Many of the tests enumerated below are done on an emergency basis to rule out other causes of abdominal pain and to confirm the diagnosis of appendicitis. Blood tests : In case of appendicitis, there is a rise in the white blood corpuscle count. Urine examination : If there are red blood cells or pus cells in the urine, then there is a possibility of kidney stone or urinary infection. Stool examination : If there is infection in the intestines, then cysts of the organisms may be seen. Plain x-ray of the abdomen : The swollen appendix is not seen, but if it has ruptured then gas may be seen under the diaphragm and also renal stones may be detected if present. Sonography of the abdomen : Sometimes, a severely swollen appendix may be seen. Pus may be seen collected around a ruptured appendix. Other causes of abdominal pain in that area can be made out e.g.: right ureteric stone, in females swelling of the right tube or ovary. Laparoscopy : The need for this may be felt in young women. Nowadays, it is possible to remove the appendix by this method also. Screening has no value in the diagnosis of this condition.

What is the treatment for appendicitis ? In cases of mild attacks of non-obstructive appendicitis, sometimes medicines may be used as a temporary measure. For this anitbiotics and pain relieving injections along with I. V. drips are used. By this, an emergency surgery may be postponed and done later on at a convenient date. Repeated attacks of non-obstructive appendicitis call for planned surgery and for sudden obstructive appendicitis, emergency surgery is the best and standard treatment. Once the diagnosis of appendicitis is confirmed, then in the best interest of the patient, surgery must not be avoided or postponed, because more the delay, more is the likelihood of complications like adhesions of the bowels, mass formation, appendicular perforation, pus formation or spread of the pus all over the abdomen. There is a definite danger to the life of the patient if surgery is not done for perforated appendix. In case of females, the tube can get blocked and she may not be able to conceive at a later date.

How is the operation performed ? This can be as an emergency or can be planned. If there are no complications due to appendicitis, then the surgery is easy for the surgeon and less risky for the patient. A small 2"-3" oblique incision is taken to the right of the lower abdomen to remove the swollen appendix. This operation generally lasts 1/2-1 hour and only the part below the umbilicus is anesthetized. The patient can generally start taking liquids orally after 8 hours and can be discharged in 3-4 days and return for stitch removal on the 8th day. In case of complications, the operation is more difficult and risky for the patient. A 4"-6" long vertical incision is taken on the right side of the abdomen. The blackened or ruptured appendix is removed and the adhered bowels have to be separated and the pus from the cavity has to be cleaned. This increases the duration as well as the extent of the surgery, which may last from 1-2 hours and sometimes may need general anesthesia. The patient has to be kept on IV drugs for about 3 days and, many times, has to remain in the hospital for 8-10 days. In this way, the patients suffer both physically as well as financially.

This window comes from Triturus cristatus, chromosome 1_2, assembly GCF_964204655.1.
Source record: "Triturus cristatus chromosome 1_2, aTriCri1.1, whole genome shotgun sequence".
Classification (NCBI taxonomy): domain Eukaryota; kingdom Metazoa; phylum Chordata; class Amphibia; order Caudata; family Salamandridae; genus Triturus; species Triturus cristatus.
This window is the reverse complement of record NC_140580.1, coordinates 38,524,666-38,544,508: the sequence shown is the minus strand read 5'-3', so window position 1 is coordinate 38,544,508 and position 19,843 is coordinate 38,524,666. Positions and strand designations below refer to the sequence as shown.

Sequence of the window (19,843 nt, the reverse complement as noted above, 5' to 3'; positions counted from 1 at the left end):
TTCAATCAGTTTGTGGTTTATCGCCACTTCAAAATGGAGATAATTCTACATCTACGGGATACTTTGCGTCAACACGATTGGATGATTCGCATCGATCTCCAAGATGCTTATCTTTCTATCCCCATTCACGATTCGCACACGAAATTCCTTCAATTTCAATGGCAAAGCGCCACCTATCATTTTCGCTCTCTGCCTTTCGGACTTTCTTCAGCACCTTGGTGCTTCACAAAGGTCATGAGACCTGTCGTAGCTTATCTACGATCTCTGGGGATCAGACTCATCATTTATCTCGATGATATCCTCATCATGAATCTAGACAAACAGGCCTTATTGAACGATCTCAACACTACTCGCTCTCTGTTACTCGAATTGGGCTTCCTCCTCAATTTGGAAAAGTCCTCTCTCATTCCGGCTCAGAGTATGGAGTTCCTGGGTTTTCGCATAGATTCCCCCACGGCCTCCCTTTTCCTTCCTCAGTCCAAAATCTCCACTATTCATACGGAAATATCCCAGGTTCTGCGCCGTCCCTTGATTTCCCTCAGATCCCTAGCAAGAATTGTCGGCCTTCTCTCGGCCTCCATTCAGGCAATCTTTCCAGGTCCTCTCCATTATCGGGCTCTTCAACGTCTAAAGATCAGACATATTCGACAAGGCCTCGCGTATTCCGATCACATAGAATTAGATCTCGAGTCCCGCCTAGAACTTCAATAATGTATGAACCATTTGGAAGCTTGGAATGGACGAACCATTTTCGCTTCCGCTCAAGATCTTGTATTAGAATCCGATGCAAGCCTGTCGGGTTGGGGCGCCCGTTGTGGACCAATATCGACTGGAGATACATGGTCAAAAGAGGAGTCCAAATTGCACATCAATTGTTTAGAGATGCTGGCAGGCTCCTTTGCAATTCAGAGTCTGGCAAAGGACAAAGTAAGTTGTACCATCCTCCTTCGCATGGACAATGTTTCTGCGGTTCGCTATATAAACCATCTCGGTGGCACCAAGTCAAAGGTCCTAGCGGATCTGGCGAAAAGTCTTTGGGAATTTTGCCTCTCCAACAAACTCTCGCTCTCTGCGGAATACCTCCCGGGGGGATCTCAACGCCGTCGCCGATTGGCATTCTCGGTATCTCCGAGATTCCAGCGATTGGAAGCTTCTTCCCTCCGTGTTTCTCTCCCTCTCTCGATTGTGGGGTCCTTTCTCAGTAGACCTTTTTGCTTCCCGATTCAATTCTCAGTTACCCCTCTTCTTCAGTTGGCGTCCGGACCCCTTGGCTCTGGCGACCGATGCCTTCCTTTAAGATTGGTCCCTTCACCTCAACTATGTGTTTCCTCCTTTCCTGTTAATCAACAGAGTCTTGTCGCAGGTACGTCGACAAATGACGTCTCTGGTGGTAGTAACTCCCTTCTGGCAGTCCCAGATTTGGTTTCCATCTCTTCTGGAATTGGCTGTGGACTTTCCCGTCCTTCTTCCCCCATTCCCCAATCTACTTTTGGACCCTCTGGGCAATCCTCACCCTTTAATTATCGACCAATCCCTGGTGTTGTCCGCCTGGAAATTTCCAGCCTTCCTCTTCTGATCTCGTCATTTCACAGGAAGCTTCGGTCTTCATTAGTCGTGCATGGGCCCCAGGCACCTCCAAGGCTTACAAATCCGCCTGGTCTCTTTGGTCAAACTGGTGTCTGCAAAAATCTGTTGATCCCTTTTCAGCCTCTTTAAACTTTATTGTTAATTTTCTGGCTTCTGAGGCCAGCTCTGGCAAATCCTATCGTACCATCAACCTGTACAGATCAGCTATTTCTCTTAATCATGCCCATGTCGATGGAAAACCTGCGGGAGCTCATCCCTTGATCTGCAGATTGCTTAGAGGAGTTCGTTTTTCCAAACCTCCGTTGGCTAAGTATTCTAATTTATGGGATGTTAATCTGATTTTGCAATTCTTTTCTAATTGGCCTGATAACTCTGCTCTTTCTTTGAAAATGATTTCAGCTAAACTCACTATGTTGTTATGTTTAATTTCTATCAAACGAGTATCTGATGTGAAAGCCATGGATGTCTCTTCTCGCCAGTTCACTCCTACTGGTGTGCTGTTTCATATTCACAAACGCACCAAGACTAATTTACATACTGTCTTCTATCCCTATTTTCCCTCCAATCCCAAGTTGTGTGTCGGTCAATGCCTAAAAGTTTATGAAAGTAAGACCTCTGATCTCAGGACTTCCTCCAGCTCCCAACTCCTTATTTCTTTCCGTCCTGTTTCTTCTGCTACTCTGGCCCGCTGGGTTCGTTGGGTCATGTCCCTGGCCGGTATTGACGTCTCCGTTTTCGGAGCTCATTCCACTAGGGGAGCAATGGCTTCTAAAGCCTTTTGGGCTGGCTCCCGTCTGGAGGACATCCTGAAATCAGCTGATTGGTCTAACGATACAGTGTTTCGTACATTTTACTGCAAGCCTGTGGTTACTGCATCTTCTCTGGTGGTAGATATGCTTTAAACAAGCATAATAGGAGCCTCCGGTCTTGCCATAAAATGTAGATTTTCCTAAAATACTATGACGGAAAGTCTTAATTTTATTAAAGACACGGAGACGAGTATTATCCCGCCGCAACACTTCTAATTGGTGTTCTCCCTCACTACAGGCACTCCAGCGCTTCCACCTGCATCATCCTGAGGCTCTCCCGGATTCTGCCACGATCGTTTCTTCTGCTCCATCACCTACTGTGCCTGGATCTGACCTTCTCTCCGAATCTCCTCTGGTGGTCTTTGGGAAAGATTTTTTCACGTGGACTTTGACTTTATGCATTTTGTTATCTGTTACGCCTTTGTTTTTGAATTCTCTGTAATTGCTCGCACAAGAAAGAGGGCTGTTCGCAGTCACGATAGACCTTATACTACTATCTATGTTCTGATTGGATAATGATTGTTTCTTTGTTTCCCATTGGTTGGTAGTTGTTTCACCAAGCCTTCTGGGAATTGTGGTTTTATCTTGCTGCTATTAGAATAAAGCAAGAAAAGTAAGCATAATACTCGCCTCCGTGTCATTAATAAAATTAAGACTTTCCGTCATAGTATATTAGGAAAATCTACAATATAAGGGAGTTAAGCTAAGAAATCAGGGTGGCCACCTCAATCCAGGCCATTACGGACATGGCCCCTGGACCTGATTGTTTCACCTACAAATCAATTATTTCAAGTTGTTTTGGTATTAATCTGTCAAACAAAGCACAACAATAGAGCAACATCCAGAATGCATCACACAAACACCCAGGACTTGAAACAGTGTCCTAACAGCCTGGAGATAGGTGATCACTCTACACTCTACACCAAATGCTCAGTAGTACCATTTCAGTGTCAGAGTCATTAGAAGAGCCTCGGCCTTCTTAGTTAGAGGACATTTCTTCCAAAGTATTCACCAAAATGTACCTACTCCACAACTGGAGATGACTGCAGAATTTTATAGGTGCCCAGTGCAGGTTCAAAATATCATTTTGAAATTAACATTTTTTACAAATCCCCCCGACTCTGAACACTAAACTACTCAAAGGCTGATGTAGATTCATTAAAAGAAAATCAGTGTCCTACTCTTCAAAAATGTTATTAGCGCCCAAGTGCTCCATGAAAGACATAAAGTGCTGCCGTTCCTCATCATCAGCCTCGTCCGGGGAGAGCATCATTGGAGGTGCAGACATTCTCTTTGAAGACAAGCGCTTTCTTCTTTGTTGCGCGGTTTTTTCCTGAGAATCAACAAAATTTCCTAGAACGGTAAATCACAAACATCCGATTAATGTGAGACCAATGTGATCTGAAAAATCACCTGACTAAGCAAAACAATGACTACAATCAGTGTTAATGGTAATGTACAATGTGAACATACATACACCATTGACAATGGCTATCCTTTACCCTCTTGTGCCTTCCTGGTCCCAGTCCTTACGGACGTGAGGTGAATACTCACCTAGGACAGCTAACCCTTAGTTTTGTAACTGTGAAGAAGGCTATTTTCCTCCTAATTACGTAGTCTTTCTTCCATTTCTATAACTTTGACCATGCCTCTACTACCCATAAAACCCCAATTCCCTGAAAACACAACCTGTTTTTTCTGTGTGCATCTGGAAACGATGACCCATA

Are there any risks in the operation ? Due to the rapid advances in the medical field, the surgery for appendicitis is not very risky any longer but if the surgery is done after some complications set in, there is a definite increase in the risk. The wound may get infected after the surgery, though this may heal with medicines and dressings. The appendix being a vestigial organ, its removal does not permanently affect digestion, nor does the appendix recur after removal. Surgery results in a permanent cure.

 

Asmita Movement


You are here: Home

Academics

Sample image

Careers at Gupte Hospital

Sample image

Contact Us

Sample image
You can reach us at: 904,
Bhandarkar Road, Pune 411 004.